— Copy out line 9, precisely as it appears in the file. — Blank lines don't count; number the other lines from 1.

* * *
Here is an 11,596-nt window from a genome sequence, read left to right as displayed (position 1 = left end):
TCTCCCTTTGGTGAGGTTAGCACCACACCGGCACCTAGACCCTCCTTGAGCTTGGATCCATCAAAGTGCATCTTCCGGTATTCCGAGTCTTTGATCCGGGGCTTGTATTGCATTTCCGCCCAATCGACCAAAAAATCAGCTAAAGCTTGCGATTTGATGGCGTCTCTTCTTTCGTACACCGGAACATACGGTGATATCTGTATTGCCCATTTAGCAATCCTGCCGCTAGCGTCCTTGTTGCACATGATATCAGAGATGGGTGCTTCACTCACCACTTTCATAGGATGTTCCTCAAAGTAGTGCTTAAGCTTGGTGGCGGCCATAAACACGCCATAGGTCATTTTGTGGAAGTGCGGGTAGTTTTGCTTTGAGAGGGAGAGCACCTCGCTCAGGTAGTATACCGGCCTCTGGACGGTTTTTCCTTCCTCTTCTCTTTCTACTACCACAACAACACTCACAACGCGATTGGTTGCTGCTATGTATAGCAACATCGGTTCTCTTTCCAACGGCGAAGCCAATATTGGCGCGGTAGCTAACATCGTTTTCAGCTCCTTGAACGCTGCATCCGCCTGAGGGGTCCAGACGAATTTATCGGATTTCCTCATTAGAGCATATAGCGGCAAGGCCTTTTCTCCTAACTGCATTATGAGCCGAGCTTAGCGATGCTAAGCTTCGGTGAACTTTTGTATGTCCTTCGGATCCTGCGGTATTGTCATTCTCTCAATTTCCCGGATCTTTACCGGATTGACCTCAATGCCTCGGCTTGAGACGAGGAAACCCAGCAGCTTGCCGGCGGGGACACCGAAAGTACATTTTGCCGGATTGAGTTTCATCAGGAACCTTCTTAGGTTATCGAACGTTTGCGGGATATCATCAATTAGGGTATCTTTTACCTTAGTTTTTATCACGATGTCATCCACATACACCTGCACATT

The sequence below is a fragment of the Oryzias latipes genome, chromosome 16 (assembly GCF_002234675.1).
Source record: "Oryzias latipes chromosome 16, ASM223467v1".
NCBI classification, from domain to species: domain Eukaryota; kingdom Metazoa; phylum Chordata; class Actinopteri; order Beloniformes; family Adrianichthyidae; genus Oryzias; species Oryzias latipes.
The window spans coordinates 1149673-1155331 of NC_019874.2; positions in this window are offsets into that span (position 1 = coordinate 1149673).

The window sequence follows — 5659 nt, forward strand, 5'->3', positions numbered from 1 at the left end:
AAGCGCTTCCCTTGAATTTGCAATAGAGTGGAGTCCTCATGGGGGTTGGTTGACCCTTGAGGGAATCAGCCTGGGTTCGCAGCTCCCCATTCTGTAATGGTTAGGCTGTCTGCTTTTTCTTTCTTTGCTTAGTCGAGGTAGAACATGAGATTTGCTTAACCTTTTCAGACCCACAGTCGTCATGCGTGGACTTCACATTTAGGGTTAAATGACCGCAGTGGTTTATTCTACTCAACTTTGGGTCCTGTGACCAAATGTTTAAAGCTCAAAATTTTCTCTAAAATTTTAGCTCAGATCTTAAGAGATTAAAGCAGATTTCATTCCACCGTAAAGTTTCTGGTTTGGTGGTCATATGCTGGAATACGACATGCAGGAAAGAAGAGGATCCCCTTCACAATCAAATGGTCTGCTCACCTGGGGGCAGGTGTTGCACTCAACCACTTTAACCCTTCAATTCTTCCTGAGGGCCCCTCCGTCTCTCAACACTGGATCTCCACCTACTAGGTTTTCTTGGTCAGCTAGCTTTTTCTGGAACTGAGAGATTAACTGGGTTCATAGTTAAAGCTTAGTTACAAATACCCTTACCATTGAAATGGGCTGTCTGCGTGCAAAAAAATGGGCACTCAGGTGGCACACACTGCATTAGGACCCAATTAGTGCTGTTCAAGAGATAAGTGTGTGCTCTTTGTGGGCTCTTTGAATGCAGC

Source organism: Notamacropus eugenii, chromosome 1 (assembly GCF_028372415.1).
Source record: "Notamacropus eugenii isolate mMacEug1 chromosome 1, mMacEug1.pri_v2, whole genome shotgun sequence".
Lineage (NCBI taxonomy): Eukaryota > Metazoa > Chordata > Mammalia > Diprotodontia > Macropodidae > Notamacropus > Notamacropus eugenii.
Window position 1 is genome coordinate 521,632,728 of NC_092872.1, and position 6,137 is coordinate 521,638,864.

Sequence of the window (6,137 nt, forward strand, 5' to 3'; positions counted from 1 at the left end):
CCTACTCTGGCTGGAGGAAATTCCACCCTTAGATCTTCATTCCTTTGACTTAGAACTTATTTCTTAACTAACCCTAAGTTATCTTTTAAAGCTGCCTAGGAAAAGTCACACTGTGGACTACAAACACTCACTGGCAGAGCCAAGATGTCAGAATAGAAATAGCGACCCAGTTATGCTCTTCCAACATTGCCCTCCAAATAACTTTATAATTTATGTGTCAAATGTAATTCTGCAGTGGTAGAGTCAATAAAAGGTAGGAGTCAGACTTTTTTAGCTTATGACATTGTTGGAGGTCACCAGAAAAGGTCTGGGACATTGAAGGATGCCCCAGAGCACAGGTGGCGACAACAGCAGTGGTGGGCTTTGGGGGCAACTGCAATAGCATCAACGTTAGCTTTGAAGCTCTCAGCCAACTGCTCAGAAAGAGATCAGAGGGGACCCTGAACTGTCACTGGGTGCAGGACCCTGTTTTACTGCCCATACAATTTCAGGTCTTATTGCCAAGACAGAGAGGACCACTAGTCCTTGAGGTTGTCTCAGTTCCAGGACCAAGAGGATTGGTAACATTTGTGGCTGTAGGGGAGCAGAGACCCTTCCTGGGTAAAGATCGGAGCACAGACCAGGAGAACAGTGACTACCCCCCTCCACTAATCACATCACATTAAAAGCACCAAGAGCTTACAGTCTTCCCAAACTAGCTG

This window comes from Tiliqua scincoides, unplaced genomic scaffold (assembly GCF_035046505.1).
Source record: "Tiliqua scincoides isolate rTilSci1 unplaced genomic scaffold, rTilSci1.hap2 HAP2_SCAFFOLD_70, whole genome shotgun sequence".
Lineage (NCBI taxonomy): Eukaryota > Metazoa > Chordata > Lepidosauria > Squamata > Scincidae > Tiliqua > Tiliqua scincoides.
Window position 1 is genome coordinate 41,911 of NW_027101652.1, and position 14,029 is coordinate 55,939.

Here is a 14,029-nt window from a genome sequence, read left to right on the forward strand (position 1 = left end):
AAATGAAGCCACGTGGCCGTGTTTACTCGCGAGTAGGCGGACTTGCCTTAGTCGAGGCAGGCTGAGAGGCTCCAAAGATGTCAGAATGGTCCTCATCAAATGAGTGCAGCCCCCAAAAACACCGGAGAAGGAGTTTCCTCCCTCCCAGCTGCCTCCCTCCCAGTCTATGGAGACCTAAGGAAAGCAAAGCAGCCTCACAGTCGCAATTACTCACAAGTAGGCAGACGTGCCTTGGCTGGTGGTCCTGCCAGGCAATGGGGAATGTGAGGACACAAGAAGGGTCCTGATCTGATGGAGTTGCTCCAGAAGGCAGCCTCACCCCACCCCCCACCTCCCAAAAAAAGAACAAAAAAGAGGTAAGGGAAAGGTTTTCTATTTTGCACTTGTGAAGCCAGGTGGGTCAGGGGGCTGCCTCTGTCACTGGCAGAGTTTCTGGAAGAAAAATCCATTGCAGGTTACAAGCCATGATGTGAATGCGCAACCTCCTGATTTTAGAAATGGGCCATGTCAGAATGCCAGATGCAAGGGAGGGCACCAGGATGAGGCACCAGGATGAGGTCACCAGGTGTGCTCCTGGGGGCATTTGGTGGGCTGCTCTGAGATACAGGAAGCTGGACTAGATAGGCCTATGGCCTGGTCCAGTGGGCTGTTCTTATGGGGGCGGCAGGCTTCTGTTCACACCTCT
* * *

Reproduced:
Source organism: Notamacropus eugenii, chromosome 1 (assembly GCF_028372415.1).